A judge has overturned the Amherst Town Board's decision to rezone 33 acres on Renaissance Drive.
State Supreme Court Justice Joseph R. Glownia ruled that the board violated a State Environmental Quality Review process and therefore couldn't rezone the property. Developer Davis R. Tiburzi said he plans to appeal.
Tiburzi had asked the Town Board to rezone the property from single-family homes to multiple-family dwellings so he could build as many as 160 condominiums, town houses and apartments.
That didn't sit well with several neighbors who own nearby homes worth up to $650,000. The Renaissance Place Association, owners of 154 nearby luxury apartments, and three residents filed the suit.
Glownia did not rule on whether the property should have been rezoned, only that the town didn't properly follow state laws to rezone land.
The lawsuit contended that the town cut short an environmental review, doing only a draft study instead of a final version, said Arthur J. Giacalone, the residents' attorney.
The residents claim the Town Board rushed the rezoning because Town Board Member James Hayes was leaving Dec. 31 to take a seat in the State Assembly. The rezoning would not pass without his vote.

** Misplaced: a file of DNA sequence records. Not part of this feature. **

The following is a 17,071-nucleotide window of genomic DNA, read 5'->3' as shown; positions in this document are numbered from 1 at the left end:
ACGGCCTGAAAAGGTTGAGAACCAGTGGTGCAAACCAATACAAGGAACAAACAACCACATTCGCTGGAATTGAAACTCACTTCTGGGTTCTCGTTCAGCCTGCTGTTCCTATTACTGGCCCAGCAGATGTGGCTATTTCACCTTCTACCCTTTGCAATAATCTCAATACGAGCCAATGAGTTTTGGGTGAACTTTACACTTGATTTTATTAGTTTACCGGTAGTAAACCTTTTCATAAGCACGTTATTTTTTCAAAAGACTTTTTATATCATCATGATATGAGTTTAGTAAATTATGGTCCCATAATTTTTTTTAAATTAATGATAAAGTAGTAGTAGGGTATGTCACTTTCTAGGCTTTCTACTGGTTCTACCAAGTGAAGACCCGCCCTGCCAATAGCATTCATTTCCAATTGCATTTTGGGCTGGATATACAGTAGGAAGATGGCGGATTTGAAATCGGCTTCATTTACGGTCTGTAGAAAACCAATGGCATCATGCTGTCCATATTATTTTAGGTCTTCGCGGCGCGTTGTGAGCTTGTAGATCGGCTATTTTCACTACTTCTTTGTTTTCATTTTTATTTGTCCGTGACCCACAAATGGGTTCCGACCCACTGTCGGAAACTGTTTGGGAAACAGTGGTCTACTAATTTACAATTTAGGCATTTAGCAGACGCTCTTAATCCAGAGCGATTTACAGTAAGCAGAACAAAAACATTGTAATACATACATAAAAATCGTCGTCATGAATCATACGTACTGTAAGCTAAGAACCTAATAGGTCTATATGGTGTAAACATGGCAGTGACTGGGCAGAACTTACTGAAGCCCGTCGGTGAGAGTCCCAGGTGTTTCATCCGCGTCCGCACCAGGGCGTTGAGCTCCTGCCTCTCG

And the person most likely to replace Hayes, Planning Board member Todd E. Shatkin, had voted against the rezoning when it came before the Planning Board.
A final environmental impact statement would not have been ready before Hayes' left office, the residents contend.
Town Attorney Phillip A. Thielman says the Town Board's timing was not affected by Hayes' upcoming departure and a final environmental study was unnecessary.
"I think we did a sufficient review," Thielman said.
The judge found the hand-written document accompanying the board's decision Dec. 7 that the project wouldn't harm the environment was insufficient.
To protect itself from any legal challenge, the board voted again on Dec. 21 that the project wouldn't harm the environment and this time had a more complete typed document ready.
This is where the town ran into trouble, according to Glownia.
While the board revoted on the environmental impact, it never voted again to rezone the property. State law requires the board look at the environmental impact before rezoning.
"You have to know whether you're harming the environment before you approve a rezoning," Giacalone said. "It makes no sense that you would first rezone and then issue a negative (environmental) declaration."
Tiburzi's attorney, Jeffrey D. Palumbo, said the Amherst Town Board did revote on the rezoning Dec. 21, but that for some reason the vote was not included in the minutes. And Town Attorney Phillip A. Thielman called the judge's decision a technicality.
By revoting on the environmental impact the Town Board was reaffirming its desire to rezone the parcel, Thielman said.
Those arguments did not hold up in court.
In addition to appealing the court decision, Tiburzi may also have the option of asking the Town Board to rezone the parcel for a second time. Thielman said more research was needed before he could give a definite answer.